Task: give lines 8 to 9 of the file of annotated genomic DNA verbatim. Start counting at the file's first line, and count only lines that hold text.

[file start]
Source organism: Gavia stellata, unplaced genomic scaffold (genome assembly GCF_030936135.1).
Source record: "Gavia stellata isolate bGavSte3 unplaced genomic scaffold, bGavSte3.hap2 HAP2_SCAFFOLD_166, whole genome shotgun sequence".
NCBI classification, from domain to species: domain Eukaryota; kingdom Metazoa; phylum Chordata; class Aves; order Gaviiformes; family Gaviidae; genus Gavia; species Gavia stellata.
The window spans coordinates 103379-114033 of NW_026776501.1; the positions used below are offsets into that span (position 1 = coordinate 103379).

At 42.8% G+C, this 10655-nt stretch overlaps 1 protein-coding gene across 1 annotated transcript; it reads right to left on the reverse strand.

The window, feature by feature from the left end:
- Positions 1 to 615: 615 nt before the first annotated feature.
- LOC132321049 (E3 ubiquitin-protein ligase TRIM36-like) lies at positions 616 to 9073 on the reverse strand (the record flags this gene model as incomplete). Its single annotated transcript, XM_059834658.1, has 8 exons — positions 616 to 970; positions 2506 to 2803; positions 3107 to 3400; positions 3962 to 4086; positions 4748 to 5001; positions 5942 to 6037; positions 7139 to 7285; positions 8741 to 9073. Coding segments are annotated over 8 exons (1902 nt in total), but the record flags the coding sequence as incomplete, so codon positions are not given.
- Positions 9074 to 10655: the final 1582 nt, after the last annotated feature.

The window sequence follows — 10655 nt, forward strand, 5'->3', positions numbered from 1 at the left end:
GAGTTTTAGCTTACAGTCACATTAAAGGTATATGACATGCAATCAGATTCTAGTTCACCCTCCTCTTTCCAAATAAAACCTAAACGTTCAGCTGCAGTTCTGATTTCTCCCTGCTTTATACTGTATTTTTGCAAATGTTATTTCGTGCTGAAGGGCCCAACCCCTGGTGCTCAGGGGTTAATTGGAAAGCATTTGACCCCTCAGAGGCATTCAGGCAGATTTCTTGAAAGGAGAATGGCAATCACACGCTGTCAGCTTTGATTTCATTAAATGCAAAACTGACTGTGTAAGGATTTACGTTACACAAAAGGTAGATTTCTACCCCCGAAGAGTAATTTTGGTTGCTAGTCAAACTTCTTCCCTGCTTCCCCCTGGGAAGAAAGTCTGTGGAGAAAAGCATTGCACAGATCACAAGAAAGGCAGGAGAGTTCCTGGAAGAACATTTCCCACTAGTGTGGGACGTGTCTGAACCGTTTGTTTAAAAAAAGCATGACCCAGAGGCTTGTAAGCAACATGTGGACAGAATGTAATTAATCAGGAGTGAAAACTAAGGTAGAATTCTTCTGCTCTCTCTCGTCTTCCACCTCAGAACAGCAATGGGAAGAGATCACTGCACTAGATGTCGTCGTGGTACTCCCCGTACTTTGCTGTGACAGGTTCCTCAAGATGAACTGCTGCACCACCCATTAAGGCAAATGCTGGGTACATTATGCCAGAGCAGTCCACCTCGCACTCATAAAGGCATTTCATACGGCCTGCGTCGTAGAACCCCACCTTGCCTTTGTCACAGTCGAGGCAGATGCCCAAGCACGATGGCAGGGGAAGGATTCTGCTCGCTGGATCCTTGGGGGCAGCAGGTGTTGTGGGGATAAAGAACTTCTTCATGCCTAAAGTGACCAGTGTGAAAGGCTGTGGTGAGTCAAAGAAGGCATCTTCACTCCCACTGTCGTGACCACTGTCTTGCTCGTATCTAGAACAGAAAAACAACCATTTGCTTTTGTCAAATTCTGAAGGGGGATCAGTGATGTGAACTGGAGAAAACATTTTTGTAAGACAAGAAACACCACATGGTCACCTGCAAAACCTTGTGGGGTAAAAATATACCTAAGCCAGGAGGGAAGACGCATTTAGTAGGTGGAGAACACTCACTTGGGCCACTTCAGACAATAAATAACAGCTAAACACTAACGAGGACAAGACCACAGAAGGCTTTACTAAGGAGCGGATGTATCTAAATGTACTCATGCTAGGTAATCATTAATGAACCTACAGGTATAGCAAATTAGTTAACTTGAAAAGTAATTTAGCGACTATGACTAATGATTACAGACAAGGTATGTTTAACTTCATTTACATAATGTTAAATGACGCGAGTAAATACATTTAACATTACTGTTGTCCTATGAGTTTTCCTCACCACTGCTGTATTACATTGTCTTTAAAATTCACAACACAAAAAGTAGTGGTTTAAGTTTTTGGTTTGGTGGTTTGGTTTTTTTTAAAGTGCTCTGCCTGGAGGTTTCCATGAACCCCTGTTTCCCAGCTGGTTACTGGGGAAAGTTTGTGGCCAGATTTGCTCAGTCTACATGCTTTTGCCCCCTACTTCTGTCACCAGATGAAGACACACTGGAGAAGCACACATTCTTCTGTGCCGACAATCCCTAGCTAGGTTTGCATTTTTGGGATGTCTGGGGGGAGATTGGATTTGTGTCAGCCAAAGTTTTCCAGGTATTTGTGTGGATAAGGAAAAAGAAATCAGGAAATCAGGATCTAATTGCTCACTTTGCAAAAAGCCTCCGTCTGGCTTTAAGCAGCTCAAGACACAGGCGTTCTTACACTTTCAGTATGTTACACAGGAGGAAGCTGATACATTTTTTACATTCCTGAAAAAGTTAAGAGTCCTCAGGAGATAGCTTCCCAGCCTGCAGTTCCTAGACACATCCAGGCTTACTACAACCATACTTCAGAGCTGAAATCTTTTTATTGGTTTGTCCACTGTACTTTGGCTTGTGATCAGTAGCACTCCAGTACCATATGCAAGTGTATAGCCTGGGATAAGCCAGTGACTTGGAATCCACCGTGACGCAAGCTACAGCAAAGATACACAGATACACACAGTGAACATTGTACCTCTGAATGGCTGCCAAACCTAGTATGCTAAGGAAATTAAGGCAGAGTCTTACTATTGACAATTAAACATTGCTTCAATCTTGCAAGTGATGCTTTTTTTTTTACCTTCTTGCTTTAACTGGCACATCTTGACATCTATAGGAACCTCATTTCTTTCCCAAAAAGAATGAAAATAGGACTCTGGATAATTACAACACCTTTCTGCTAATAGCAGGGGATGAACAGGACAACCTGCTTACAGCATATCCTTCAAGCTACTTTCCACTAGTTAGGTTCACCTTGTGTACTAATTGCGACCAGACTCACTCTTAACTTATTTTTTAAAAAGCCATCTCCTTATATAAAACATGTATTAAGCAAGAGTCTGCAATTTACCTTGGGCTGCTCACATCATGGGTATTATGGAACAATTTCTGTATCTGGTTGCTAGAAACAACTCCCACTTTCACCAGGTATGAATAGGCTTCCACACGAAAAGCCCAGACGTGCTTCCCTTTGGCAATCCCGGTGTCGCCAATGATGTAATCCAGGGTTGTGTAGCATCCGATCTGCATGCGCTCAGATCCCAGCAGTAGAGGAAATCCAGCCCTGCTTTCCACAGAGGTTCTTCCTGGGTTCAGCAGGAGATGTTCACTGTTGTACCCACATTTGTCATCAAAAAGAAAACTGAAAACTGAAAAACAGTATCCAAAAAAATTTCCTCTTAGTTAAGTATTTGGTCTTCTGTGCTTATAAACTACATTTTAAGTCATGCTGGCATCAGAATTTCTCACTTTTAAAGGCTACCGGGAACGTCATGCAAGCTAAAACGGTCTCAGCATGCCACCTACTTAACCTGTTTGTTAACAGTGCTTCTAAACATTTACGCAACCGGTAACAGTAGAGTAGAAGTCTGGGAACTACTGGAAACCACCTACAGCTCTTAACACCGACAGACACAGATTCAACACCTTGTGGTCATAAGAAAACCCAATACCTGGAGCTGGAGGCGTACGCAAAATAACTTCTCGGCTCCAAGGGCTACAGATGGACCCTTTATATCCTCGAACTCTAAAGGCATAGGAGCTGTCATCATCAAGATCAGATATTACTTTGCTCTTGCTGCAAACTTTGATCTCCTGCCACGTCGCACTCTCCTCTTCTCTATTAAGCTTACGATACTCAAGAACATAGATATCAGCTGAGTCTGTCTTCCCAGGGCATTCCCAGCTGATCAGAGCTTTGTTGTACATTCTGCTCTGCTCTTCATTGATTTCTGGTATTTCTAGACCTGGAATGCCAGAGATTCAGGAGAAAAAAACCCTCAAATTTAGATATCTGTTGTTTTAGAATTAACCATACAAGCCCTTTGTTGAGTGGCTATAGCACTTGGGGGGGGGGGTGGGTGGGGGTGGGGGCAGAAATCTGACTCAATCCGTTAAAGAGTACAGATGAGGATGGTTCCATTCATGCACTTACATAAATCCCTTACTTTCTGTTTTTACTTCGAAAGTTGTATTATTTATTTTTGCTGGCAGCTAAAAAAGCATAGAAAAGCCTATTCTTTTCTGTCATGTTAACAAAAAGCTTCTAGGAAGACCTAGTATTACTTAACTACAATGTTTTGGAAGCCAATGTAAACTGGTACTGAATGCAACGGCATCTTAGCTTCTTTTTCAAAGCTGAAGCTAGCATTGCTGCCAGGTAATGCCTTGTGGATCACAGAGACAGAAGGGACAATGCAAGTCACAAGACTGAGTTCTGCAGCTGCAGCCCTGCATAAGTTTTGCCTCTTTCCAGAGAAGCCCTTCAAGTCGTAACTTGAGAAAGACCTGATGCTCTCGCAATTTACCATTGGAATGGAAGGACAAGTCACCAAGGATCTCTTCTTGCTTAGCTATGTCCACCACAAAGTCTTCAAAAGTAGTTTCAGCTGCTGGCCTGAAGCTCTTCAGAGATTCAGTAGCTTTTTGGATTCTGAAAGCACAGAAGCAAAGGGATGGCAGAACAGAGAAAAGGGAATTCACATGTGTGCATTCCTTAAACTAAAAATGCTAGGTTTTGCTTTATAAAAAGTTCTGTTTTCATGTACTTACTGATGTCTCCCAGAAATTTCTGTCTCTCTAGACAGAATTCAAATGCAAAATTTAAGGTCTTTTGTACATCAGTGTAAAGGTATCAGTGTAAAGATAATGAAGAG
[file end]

- LOC132321049 (E3 ubiquitin-protein ligase TRIM36-like) lies at positions 616 to 9073 on the reverse strand (the record flags this gene model as incomplete). Its single annotated transcript, XM_059834658.1, has 8 exons — positions 616 to 970; positions 2506 to 2803; positions 3107 to 3400; positions 3962 to 4086; positions 4748 to 5001; positions 5942 to 6037; positions 7139 to 7285; positions 8741 to 9073. Coding segments are annotated over 8 exons (1902 nt in total), but the record flags the coding sequence as incomplete, so codon positions are not given.
- Positions 9074 to 10655: the final 1582 nt, after the last annotated feature.